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  2. I love how you rephrased the debate prompt to: ” Should we stop ASSESSING things that are easily google-able?” I was trained in Arts Education and have always valued the process vs product ideal. The end result, or the regurgitation of fact isn’t always indicative of what has truly been learned, but it is the incremental learning is what counts. Some may even argue this is another reason why outcome-based assessment is more valid than an overall summative grade. Thanks for the thought-provoking post!

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  3. Great point, Brad! I do not know anything about cars, but can see the similarity between your example and learning a new language. I could google everything related to the English language and still wouldn’t be able to speak it properly. Unfortunately, as you pointed out, that is being assessed though. I agree that the focus should be on how you can take what you’ve learnt to the next level? Can you apply the new knowledge, think critically and be creative or just regurgitate the information.

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  4. I think this post is the one that made me stop and think the most in this entire semester. 2 things really stood out for me. The first being “what do we teach that that isn’t google-able?” As an educator, I am torn with this statement. I would HOPE that I can teach my students things like compassion, and empathy, and healthy relationship building skills (as a Grade 1 teacher, I believe these are crucial). Similar to the 6 characteristics that were outlined in the debate. Now, I agree that you could simply put in the Google search engine “How to be a good person” however, without having that human example or visually seeing these traits, I believe it would be hard to fully adapt these aspects into your personality or the person you are. The second was your statement about focusing on the journey over the destination. I really enjoy this wording. With so much information available to use instantaneously, there really is no “journey” it seems. You just click and find what you need. I appreciated your story, and the journey you took, to reinforce this statement. Thanks for sharing!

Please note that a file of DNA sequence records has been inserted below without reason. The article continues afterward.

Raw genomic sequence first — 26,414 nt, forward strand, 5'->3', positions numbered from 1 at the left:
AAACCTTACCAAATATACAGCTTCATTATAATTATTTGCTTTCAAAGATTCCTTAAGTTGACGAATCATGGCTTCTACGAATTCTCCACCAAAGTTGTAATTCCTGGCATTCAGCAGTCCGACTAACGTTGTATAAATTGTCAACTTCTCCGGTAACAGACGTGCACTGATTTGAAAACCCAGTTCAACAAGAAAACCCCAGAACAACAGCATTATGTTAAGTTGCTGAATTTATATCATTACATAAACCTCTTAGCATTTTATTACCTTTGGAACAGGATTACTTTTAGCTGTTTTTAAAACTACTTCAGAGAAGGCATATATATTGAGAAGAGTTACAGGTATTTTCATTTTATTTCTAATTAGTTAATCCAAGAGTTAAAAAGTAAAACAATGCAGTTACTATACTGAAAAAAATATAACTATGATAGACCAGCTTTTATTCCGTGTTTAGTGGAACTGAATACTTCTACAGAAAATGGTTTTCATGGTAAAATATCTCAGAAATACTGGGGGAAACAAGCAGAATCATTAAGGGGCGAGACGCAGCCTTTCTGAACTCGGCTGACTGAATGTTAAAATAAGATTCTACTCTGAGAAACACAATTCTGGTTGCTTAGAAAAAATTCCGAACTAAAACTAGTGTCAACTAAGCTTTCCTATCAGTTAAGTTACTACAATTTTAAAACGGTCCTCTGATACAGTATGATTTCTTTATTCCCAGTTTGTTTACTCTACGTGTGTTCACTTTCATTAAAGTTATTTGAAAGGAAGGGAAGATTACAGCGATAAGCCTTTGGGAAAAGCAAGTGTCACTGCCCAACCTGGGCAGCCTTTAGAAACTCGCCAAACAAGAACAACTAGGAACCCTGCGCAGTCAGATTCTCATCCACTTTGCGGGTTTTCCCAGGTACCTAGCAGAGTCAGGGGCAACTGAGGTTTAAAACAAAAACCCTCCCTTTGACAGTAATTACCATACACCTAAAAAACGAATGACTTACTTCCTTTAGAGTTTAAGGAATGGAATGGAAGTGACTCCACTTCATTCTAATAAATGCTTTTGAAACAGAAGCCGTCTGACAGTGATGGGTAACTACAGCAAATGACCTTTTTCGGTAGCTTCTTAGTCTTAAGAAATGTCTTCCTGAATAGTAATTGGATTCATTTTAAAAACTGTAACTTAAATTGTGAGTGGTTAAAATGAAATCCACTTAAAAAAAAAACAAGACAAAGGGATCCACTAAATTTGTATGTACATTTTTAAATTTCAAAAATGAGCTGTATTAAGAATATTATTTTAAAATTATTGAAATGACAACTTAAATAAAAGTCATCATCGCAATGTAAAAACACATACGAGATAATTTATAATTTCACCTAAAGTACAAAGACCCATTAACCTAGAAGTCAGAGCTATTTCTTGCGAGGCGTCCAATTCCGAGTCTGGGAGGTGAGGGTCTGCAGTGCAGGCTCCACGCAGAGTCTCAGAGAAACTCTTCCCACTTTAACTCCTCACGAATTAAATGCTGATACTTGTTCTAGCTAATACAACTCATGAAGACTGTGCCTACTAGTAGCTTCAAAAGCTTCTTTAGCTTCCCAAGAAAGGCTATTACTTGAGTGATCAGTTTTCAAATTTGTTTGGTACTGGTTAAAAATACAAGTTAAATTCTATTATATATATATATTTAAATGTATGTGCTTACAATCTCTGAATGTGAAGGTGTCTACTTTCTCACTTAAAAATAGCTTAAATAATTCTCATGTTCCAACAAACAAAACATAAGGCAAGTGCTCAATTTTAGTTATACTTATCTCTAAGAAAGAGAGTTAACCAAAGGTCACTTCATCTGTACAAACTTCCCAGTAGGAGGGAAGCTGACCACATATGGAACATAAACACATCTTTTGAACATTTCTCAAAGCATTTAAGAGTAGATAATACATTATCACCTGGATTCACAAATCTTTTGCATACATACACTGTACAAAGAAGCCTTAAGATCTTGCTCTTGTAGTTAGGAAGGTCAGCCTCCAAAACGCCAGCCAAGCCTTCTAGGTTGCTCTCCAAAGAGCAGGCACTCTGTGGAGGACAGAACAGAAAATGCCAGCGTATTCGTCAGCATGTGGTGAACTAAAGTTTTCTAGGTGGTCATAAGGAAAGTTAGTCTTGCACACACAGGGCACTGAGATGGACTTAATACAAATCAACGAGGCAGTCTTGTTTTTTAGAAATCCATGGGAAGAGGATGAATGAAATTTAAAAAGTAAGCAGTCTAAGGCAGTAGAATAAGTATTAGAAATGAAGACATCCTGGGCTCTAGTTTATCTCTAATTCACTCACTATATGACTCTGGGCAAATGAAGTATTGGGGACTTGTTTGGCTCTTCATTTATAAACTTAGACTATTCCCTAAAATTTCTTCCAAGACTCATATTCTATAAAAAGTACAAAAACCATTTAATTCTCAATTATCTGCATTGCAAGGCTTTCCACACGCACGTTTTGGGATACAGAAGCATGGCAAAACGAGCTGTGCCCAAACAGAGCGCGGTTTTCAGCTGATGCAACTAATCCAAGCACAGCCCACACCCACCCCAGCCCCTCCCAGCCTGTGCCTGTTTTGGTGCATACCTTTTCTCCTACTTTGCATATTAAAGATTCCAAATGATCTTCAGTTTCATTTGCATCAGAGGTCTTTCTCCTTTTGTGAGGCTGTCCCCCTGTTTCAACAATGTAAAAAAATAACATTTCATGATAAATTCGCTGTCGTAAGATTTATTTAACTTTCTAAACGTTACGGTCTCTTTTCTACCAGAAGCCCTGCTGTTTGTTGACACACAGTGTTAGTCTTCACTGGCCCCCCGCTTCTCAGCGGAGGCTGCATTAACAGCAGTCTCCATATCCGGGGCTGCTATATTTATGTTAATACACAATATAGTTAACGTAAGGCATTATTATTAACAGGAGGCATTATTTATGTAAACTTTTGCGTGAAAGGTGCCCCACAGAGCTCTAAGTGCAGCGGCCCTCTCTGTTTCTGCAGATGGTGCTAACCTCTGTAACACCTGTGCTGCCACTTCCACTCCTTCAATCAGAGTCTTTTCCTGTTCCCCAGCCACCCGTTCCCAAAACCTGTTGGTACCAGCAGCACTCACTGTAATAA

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  5. Besides the good giggle at the opener to your entry- it also reminded me of something I found in research for my debate! I was attempting to do some oppo research on a nonprofit that Nataly and Kalyn mention in their video called “Digital School in a Box” (which was pointless because it’s an amazing UNICEF sponsored program that provides technology preloaded with education software to children in refugee camps) and the ONLY criticism I could find was from one of the developers themselves who said “it’s a start- obviously the human aspect of teaching and learning is missing from this program and therefore it’s incomplete.” Which along with your analogy sort of sums up how I feel on the topic.

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  6. Easily the best thing about this post is the pic of L in your famous truck! However, you also made some pretty strong points. I do like how you said we should maybe stop assessing things that are easily google-able. Maybe it is the higher level thinking and if they have that skill that is really what is important now. And to answer your question… I don’t follow you …OHM! Great read!